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The VIPS file format

File format — The VIPS file format

Introduction

VIPS has a simple, native file format. It's very fast, there is no image size limit, and it supports arbitrary metadata. Although few other programs can read these images (though recent versions of ImageMagick do have basic support for .vips format), it can be useful as an intermediate format for command-line processing. For example:

$ vips invert input.tif t.v
$ vips gamma t.v output.tif

is faster than using .tif for the temporary intermediate image. This section documents the VIPS file format.

VIPS comes with a command-line program called vipsedit which is useful for destructively changing fields in a vips image. The vipsheader program can be used to extract any metadata.

VIPS files come in three parts. First, there is a 64-byte header, containing an identifying magic number and a set of very basic fields, such as image width in pixels. Next, the image data is stored as a set of band-interleaved scanlines, from the top of the image to the bottom. Finally, after the pixel data comes an optional block of XML containing any extra metadata, such as an ICC profile or the EXIF data.

The header

The fields in the VIPS header are always stored least-significant byte first (Intel ordering). Only the most basic information about the image is in the header: most metadata is stored in the XML extension block after the pixel data.

If the first four bytes of the file are in order 08 f2 a6 b6, the image data (see the next section) is stored in Intel byte order (LSB first) and will need to be swapped if read on a SPARC-style machine (MSB first). If the magic number is b6 a6 f2 08, the image data is in SPARC order and will need to swapped if read on an Intel-style machine. libvips does this swapping automatically.

Table 2. The VIPS header

Bytes Type VIPS name Meaning
0 -- 3     VIPS magic number: 08 f2 a6 b6, or b6 a6 f2 08
4 -- 7 int32 width Width of image, in pixels
8 -- 11 int32 height Height of image, in pixels
12 -- 15 int32 bands Number of image bands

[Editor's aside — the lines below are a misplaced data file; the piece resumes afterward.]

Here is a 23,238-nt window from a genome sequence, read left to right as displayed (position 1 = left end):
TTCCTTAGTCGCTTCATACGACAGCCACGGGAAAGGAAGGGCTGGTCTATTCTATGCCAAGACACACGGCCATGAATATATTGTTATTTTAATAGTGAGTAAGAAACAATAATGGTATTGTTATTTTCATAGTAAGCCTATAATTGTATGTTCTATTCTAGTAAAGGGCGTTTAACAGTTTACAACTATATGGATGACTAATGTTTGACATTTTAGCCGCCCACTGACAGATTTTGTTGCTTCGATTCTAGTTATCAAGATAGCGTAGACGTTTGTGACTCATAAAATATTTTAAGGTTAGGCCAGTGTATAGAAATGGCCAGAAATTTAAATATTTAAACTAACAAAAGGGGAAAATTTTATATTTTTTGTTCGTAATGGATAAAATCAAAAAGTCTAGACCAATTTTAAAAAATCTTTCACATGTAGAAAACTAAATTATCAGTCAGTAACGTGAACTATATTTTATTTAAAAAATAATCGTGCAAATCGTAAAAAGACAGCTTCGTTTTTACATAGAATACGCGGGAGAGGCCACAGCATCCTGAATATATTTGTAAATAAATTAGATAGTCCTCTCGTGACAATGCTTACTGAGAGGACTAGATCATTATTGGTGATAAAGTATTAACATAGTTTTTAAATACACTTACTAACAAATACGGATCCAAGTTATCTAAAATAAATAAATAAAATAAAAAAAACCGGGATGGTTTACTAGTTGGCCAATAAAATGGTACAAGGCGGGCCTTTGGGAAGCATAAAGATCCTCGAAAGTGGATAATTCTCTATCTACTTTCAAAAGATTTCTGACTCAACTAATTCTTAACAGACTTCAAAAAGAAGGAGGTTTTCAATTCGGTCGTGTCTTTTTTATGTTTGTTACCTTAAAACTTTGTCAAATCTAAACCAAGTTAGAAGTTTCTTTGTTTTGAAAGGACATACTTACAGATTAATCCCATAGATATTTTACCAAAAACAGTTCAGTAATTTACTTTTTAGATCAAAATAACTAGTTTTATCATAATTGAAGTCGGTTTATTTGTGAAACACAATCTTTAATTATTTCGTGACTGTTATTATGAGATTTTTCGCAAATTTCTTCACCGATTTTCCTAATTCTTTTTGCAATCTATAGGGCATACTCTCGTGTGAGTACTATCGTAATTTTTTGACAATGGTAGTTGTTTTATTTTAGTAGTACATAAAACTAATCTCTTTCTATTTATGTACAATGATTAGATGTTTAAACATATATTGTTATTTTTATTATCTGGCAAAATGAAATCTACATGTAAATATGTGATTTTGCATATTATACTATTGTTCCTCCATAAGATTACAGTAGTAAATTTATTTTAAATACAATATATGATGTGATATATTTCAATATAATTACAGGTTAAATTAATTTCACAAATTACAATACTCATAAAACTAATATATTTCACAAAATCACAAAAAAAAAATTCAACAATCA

16 -- 19     Unused
20 -- 23 VipsBandFormat format Band format
24 -- 27 VipsCoding coding Image coding
28 -- 31 VipsInterpretation interpretation Pixel interpretation
32 -- 35 float32 xres Horizontal resolution, in pixels per millimetre
36 -- 39 float32 yres Vertical resolution, in pixels per millimetre
40 -- 47     Unused
48 -- 51 int32 xoffset Horizontal offset of origin, in pixels
52 -- 55 int32 yoffset Vertical offset of origin, in pixels
56 -- 63     Unused


The image data

If coding is set to VIPS_CODING_NONE, pixels are stored in native C format, that is, the native format of the machine that wrote the data. If you open a big-endian image on a little-endian machine, VIPS will automatically byte-swap for you. VIPS has 10 band formats, see VipsBandFormat. Image data is stored as a simple list of scanlines, from the top of the image to the bottom. Pixels are band-interleaved, so RGBRGBRGBRGB, for example. There is no padding at the end of scanlines.

If coding is set to VIPS_CODING_LABQ, each pixel is four bytes, with 10 bits for L* and 11 bits for each of a* and b*. These 32 bits are packed into 4 bytes, with the most significant 8 bits of each value in the first 3 bytes, and the left-over bits packed into the final byte as 2:3:3.

If coding is set to VIPS_CODING_RAD, each pixel is RGB or XYZ float, with 8 bits of mantissa and then 8 bits of exponent, shared between the three channels. This coding style is used by the Radiance family of programs (and the HDR format) commonly used for HDR imaging.

Other values of coding can set other coding styles. Use VIPS_IMAGE_SIZEOF_IMAGE() to calculate the size of the image data section.

The metadata

Following the image data is a chunk of XML holding a simple list of name-value pairs. Binary data is encoded with base64. Use vips_image_set() and friends to set and get image metadata.

You can use vipsheader -f getext some_file.v to get the XML from a VIPS image, and vipsedit --setext some_file.v < file.xml to replace the XML.

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